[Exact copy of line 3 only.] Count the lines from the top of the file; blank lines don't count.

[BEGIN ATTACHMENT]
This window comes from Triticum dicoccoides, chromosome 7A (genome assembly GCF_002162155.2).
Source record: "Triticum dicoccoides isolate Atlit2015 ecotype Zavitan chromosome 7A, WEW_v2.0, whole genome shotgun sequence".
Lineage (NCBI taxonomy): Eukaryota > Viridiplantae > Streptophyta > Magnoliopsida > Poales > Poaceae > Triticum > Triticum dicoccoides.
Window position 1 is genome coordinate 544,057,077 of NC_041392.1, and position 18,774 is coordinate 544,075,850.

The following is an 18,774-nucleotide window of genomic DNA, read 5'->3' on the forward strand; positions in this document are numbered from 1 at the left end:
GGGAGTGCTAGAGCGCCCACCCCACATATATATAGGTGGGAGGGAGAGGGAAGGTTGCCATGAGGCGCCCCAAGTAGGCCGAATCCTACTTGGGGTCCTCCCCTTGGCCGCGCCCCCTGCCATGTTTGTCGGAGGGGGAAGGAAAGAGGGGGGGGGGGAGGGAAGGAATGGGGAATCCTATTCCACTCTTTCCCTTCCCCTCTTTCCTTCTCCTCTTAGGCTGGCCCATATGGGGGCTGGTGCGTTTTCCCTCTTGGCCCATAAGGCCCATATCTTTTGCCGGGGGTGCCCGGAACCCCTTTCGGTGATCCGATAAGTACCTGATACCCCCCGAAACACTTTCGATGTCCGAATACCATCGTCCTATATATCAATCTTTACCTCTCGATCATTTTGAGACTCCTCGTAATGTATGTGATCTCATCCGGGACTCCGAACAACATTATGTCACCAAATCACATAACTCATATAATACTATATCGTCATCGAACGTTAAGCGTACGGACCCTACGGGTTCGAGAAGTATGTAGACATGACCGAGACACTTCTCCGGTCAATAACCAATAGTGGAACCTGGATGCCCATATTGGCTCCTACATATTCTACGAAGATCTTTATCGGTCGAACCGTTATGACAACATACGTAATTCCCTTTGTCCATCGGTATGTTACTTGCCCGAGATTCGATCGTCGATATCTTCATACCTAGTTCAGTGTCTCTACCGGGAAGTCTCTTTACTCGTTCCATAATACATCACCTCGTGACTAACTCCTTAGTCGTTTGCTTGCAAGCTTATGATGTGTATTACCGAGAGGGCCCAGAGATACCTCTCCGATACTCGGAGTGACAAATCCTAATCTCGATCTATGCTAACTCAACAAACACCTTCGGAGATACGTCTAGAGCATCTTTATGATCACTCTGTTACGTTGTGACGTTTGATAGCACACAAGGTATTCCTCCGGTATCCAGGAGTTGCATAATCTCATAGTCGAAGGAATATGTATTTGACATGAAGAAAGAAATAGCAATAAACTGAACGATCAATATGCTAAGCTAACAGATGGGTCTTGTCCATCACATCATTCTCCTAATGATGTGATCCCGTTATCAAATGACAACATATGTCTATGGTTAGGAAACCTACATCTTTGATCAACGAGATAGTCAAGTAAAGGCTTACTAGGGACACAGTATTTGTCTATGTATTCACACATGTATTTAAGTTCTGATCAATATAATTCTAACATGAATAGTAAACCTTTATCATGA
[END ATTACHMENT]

Lineage (NCBI taxonomy): Eukaryota > Viridiplantae > Streptophyta > Magnoliopsida > Poales > Poaceae > Triticum > Triticum dicoccoides.